Hillary Clinton apologizes for private email server...
Article by Maggie Haberman for The New York Times
Hillary Rodham Clinton apologized Tuesday for using a private email server while she was secretary of state, calling it a “mistake” – uttering words that many of her allies had wanted to hear from her in hopes that they would quell the controversy that has dogged her presidential candidacy for weeks.
Article by Jacob Kastrenake for The Verge
Argentine dissidents are getting targeted by invasive spyware.
Article by Morgan Marquis-Boire for The Intercept
Alberto Nisman, the Argentine prosecutor known for doggedly investigating a 1994 Buenos Aires bombing, was targeted by invasive spy software downloaded onto his cellular phone shortly before his mysterious death. The software masqueraded as a confidential document and was intended to infect a Windows computer.
Apparently, "Orwellian" is no longer an appropriate reference for our surveillance state - we should dream to be so lucky to be back to Orwellian times, according to the new UN special rapporteur on privacy.
Article by Adam Alexander for The Guardian
The first UN privacy chief has said the world needs a Geneva convention style law for the internet to safeguard data and combat the threat of massive clandestine digital surveillance.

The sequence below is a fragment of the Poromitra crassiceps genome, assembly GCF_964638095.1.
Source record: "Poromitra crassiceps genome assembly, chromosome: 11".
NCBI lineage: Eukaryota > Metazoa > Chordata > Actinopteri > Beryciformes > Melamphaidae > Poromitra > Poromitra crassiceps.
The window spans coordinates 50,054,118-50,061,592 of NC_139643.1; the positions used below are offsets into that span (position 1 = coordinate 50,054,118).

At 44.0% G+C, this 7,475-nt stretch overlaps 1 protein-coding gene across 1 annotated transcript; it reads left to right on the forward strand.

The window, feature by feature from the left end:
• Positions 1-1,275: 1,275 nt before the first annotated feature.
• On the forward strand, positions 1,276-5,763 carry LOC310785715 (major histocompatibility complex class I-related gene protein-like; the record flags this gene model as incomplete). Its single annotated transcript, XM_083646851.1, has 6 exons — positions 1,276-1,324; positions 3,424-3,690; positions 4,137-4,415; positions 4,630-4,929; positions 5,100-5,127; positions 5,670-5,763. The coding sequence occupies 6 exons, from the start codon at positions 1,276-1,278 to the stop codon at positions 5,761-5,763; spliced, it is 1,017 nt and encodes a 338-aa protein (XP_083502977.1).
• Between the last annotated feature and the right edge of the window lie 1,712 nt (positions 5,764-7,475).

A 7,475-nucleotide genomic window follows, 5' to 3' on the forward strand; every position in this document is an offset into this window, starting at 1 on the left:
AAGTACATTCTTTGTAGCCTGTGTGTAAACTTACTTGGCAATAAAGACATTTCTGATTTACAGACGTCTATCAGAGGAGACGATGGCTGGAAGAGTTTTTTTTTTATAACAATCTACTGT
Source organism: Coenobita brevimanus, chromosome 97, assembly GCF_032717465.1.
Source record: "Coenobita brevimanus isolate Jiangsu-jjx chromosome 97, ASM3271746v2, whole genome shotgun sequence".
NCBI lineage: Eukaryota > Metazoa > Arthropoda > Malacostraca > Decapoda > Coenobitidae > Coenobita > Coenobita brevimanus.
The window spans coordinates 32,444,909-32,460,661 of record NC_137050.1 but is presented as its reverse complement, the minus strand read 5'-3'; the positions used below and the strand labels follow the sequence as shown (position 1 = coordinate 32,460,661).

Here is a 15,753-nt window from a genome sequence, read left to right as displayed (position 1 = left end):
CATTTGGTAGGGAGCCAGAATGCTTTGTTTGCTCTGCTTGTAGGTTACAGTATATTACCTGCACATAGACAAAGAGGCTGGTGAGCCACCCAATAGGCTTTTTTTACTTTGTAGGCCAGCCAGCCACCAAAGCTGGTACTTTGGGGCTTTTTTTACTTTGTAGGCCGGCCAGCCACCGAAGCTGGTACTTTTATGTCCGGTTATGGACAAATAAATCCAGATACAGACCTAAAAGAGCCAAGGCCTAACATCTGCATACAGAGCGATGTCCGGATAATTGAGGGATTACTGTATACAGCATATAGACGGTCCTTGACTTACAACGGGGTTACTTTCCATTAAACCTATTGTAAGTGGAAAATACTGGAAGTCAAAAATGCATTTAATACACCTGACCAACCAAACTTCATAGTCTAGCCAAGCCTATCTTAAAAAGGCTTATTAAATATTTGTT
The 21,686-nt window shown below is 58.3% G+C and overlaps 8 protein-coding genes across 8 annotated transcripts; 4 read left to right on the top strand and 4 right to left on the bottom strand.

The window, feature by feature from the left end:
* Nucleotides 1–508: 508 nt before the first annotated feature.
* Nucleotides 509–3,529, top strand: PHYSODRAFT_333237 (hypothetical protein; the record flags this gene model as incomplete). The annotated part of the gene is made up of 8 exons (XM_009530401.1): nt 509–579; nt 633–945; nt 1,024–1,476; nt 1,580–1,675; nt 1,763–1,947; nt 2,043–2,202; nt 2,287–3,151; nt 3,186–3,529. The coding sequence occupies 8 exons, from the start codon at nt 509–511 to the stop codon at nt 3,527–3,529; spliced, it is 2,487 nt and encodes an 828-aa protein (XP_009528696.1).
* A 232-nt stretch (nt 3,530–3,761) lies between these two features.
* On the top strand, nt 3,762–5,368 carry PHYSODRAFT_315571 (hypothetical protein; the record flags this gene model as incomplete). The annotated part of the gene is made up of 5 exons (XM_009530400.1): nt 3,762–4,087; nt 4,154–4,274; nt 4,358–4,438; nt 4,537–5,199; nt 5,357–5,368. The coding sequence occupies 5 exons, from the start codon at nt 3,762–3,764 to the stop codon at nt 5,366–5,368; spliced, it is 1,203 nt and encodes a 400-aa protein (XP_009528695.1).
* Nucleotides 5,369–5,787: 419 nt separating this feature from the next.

Everyday we rely on privacy policies. But let’s face it: No one reads them, and they don’t protect your privacy at all. More transparency and more user control is the real solution.
Article by TechDirt
The National Security Agency’s ability to spy on vast quantities of Internet traffic passing through the United States has relied on its extraordinary, decades-long partnership with a single company: the telecom giant AT&T.
Last week Electronic Frontier Foundation (EFF) released its Privacy Badger 1.0 -- a browser add-on that algorithmically detects and blocks online trackers. Your OpenMedia team is now extra secured :)
Article by Electronic Frontier Foundation
The Electronic Frontier Foundation (EFF) today released Privacy Badger 1.0, a browser extension that blocks some of the sneakiest trackers that try to spy on your Web browsing habits.
More than a quarter of a million users have already installed the alpha and beta releases of Privacy Badger. The new Privacy Badger 1.0 includes blocking of certain kinds of super-cookies and browser fingerprinting—the latest ways that some parts of the online tracking industry try to follow Internet users from site to site.